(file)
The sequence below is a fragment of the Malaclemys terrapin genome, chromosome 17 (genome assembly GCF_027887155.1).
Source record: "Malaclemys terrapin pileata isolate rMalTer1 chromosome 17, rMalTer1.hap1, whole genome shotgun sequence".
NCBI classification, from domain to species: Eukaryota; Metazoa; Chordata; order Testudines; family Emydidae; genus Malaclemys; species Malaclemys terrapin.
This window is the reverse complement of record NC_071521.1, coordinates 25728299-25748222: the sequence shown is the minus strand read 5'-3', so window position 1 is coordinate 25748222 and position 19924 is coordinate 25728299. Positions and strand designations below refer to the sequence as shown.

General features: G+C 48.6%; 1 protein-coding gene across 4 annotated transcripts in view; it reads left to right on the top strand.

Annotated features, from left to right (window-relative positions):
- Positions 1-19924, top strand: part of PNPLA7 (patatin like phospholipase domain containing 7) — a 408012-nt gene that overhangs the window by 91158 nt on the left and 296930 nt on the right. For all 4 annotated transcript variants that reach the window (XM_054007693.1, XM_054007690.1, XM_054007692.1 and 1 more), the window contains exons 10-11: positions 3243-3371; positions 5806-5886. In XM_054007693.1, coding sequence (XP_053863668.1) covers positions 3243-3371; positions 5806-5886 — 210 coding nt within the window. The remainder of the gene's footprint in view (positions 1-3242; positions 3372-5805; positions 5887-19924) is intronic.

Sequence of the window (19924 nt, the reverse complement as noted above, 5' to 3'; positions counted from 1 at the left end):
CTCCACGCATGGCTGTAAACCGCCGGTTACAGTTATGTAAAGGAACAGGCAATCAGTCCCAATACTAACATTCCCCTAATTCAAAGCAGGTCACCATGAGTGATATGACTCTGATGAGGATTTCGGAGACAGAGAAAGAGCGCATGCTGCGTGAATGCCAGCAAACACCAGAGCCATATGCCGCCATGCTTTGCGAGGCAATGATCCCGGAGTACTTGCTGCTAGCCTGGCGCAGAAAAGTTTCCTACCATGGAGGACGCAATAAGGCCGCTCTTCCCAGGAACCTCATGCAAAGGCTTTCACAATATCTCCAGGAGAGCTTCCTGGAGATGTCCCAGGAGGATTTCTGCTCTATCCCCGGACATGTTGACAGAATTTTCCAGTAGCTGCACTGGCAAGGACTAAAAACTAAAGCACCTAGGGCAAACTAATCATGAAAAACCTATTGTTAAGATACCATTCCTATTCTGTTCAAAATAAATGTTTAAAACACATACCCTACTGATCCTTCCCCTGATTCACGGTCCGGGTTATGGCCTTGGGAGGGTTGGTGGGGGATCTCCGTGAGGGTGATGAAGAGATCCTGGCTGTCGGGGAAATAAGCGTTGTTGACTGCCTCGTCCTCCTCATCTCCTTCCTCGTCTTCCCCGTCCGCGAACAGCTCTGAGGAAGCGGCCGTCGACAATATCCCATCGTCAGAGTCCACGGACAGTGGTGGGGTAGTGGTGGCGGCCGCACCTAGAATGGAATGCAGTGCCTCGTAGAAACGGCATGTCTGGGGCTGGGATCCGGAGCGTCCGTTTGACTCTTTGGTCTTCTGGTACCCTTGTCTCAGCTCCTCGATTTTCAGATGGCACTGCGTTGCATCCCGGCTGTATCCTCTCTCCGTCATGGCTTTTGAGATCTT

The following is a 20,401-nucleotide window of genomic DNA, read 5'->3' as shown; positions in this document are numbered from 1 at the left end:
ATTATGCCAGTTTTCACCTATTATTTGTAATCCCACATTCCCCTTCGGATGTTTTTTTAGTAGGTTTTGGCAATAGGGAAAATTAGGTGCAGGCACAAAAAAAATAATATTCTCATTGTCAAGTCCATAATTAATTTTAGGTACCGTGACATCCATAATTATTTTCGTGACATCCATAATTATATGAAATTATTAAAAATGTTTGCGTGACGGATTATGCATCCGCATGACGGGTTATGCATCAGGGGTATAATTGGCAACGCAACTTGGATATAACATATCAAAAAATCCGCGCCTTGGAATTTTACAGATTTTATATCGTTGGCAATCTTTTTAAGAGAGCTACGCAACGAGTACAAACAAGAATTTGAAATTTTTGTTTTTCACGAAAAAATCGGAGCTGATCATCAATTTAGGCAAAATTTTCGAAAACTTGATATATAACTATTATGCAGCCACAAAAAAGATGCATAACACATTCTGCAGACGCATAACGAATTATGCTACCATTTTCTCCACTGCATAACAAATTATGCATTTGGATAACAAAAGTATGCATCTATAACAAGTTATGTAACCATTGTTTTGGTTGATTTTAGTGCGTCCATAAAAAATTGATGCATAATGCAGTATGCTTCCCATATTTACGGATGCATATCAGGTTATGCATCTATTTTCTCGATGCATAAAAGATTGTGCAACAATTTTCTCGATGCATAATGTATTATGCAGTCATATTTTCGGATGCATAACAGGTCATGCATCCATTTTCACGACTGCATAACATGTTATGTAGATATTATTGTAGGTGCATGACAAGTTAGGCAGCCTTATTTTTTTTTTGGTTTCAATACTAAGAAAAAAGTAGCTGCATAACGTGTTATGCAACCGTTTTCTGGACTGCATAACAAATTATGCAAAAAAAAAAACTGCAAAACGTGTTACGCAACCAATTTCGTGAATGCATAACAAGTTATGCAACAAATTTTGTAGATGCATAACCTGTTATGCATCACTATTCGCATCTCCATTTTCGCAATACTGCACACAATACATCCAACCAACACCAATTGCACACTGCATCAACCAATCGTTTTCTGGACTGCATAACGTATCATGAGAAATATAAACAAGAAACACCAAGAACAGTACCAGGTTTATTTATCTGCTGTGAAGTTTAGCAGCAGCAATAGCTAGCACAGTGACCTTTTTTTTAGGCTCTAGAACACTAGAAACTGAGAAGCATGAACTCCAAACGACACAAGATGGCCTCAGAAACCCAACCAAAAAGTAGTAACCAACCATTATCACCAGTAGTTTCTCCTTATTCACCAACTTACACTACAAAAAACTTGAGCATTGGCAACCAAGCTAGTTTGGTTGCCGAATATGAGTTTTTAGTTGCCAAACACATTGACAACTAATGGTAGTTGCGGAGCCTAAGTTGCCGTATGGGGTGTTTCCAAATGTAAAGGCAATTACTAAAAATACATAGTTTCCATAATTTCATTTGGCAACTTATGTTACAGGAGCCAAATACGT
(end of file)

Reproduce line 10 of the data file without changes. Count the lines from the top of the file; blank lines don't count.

The following is a 20,401-nucleotide window of genomic DNA, read 5'->3' as shown; positions in this document are numbered from 1 at the left end: